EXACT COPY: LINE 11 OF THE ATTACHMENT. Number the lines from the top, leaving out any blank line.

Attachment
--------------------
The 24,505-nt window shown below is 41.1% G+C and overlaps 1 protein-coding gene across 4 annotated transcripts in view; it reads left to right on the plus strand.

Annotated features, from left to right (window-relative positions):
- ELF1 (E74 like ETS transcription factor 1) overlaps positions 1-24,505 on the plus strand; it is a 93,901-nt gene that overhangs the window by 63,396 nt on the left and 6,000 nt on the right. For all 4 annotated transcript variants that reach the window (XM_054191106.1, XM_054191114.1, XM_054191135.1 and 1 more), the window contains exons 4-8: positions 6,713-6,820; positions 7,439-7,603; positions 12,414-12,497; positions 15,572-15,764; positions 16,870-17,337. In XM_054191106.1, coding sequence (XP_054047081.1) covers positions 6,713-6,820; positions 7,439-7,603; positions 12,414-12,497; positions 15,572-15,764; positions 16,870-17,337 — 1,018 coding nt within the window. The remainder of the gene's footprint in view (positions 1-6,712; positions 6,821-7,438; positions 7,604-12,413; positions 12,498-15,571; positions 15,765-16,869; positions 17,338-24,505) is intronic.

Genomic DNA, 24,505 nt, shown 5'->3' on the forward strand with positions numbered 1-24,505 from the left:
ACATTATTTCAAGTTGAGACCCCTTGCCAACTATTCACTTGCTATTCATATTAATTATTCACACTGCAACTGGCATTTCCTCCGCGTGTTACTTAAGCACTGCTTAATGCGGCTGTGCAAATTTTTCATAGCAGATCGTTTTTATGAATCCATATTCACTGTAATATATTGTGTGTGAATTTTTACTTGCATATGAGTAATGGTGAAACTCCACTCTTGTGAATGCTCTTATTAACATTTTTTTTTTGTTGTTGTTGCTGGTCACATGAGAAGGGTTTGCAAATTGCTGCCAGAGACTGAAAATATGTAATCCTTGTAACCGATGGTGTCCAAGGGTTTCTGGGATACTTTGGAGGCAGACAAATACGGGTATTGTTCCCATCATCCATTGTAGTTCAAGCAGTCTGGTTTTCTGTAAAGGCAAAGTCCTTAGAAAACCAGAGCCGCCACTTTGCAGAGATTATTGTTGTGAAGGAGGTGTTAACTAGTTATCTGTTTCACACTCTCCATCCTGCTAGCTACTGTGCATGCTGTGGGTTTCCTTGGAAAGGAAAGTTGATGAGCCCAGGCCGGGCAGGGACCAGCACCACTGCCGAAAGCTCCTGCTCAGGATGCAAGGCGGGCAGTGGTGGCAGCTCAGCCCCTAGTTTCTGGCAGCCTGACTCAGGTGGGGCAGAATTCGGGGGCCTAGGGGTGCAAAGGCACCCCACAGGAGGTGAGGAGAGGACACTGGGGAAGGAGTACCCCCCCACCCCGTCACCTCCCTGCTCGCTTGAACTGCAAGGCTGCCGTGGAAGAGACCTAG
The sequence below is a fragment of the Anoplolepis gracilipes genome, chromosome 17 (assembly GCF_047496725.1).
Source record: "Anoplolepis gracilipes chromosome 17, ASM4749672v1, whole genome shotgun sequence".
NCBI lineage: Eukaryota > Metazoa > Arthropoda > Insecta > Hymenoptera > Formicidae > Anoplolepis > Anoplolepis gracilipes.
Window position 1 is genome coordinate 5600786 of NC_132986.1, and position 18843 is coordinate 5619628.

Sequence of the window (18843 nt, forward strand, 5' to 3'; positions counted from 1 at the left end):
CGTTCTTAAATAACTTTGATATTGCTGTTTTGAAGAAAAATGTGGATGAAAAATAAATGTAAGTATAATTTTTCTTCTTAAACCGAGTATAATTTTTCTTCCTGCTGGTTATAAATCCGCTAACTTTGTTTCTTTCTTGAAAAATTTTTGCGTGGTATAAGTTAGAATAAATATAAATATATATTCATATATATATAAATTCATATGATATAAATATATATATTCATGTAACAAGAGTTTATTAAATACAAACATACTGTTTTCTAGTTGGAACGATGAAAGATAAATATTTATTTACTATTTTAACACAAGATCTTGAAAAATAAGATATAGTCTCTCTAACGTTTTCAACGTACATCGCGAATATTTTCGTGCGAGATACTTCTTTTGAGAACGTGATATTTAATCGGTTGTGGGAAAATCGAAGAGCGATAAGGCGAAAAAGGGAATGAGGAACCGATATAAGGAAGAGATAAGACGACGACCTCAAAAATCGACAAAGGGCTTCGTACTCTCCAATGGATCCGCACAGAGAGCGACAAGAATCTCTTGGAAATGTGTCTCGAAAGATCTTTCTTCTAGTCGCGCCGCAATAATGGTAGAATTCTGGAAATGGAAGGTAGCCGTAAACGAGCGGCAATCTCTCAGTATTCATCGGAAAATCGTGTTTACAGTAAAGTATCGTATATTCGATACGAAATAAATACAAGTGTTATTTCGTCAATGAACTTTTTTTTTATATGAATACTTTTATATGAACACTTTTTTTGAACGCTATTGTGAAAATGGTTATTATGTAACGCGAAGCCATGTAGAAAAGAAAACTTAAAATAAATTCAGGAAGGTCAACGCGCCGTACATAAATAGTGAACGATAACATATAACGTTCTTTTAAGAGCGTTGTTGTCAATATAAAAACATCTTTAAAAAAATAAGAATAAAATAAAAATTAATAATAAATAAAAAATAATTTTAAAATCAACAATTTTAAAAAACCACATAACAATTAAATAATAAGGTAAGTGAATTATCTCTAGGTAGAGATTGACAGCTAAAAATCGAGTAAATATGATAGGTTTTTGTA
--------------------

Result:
CGTTCTTAAATAACTTTGATATTGCTGTTTTGAAGAAAAATGTGGATGAAAAATAAATGTAAGTATAATTTTTCTTCTTAAACCGAGTATAATTTTTCTTCCTGCTGGTTATAAATCCGCTAACTTTGTTTCTTTCTTGAAAAATTTTTGCGTGGTATAAGTTAGAATAAATATAAATATATATTCATATATATATAAATTCATATGATATAAATATATATATTCATGTAACAAGAGTTTATTAAATACAAACATACTGTTTTCTAGTTGGAACGATGAAAGATAAATATTTATTTACTATTTTAACACAAGATCTTGAAAAATAAGATATAGTCTCTCTAACGTTTTCAACGTACATCGCGAATATTTTCGTGCGAGATACTTCTTTTGAGAACGTGATATTTAATCGGTTGTGGGAAAATCGAAGAGCGATAAGGCGAAAAAGGGAATGAGGAACCGATATAAGGAAGAGATAAGACGACGACCTCAAAAATCGACAAAGGGCTTCGTACTCTCCAATGGATCCGCACAGAGAGCGACAAGAATCTCTTGGAAATGTGTCTCGAAAGATCTTTCTTCTAGTCGCGCCGCAATAATGGTAGAATTCTGGAAATGGAAGGTAGCCGTAAACGAGCGGCAATCTCTCAGTATTCATCGGAAAATCGTGTTTACAGTAAAGTATCGTATATTCGATACGAAATAAATACAAGTGTTATTTCGTCAATGAACTTTTTTTTTATATGAATACTTTTATATGAACACTTTTTTTGAACGCTATTGTGAAAATGGTTATTATGTAACGCGAAGCCATGTAGAAAAGAAAACTTAAAATAAATTCAGGAAGGTCAACGCGCCGTACATAAATAGTGAACGATAACATATAACGTTCTTTTAAGAGCGTTGTTGTCAATATAAAAACATCTTTAAAAAAATAAGAATAAAATAAAAATTAATAATAAATAAAAAATAATTTTAAAATCAACAATTTTAAAAAACCACATAACAATTAAATAATAAGGTAAGTGAATTATCTCTAGGTAGAGATTGACAGCTAAAAATCGAGTAAATATGATAGGTTTTTGTA